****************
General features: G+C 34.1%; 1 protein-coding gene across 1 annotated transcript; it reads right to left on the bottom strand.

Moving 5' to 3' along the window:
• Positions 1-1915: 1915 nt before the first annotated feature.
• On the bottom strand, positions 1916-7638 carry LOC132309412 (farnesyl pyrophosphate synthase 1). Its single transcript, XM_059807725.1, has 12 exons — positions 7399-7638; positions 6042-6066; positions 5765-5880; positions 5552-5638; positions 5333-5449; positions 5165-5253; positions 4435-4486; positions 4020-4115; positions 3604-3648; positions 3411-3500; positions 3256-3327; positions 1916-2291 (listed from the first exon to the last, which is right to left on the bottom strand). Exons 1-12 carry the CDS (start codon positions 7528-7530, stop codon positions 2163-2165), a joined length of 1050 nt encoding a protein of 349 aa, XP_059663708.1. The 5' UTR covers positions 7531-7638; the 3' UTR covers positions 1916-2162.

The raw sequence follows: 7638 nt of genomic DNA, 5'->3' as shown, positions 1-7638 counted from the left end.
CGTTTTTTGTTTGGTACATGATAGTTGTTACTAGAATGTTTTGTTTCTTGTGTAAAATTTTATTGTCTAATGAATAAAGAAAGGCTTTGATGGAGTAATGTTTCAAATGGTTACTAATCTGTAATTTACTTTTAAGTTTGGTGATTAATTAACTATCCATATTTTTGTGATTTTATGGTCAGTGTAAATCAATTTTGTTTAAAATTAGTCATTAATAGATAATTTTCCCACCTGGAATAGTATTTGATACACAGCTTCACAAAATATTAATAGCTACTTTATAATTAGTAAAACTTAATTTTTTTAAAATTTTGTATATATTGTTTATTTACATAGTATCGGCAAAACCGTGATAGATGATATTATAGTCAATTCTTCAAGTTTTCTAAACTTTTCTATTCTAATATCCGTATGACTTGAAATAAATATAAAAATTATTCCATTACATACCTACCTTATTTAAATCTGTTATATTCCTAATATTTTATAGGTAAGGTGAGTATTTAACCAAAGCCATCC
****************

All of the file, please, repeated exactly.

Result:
General features: G+C 34.1%; 1 protein-coding gene across 1 annotated transcript; it reads right to left on the bottom strand.

Moving 5' to 3' along the window:
• Positions 1-1915: 1915 nt before the first annotated feature.
• On the bottom strand, positions 1916-7638 carry LOC132309412 (farnesyl pyrophosphate synthase 1). Its single transcript, XM_059807725.1, has 12 exons — positions 7399-7638; positions 6042-6066; positions 5765-5880; positions 5552-5638; positions 5333-5449; positions 5165-5253; positions 4435-4486; positions 4020-4115; positions 3604-3648; positions 3411-3500; positions 3256-3327; positions 1916-2291 (listed from the first exon to the last, which is right to left on the bottom strand). Exons 1-12 carry the CDS (start codon positions 7528-7530, stop codon positions 2163-2165), a joined length of 1050 nt encoding a protein of 349 aa, XP_059663708.1. The 5' UTR covers positions 7531-7638; the 3' UTR covers positions 1916-2162.

The raw sequence follows: 7638 nt of genomic DNA, 5'->3' as shown, positions 1-7638 counted from the left end.
CGTTTTTTGTTTGGTACATGATAGTTGTTACTAGAATGTTTTGTTTCTTGTGTAAAATTTTATTGTCTAATGAATAAAGAAAGGCTTTGATGGAGTAATGTTTCAAATGGTTACTAATCTGTAATTTACTTTTAAGTTTGGTGATTAATTAACTATCCATATTTTTGTGATTTTATGGTCAGTGTAAATCAATTTTGTTTAAAATTAGTCATTAATAGATAATTTTCCCACCTGGAATAGTATTTGATACACAGCTTCACAAAATATTAATAGCTACTTTATAATTAGTAAAACTTAATTTTTTTAAAATTTTGTATATATTGTTTATTTACATAGTATCGGCAAAACCGTGATAGATGATATTATAGTCAATTCTTCAAGTTTTCTAAACTTTTCTATTCTAATATCCGTATGACTTGAAATAAATATAAAAATTATTCCATTACATACCTACCTTATTTAAATCTGTTATATTCCTAATATTTTATAGGTAAGGTGAGTATTTAACCAAAGCCATCC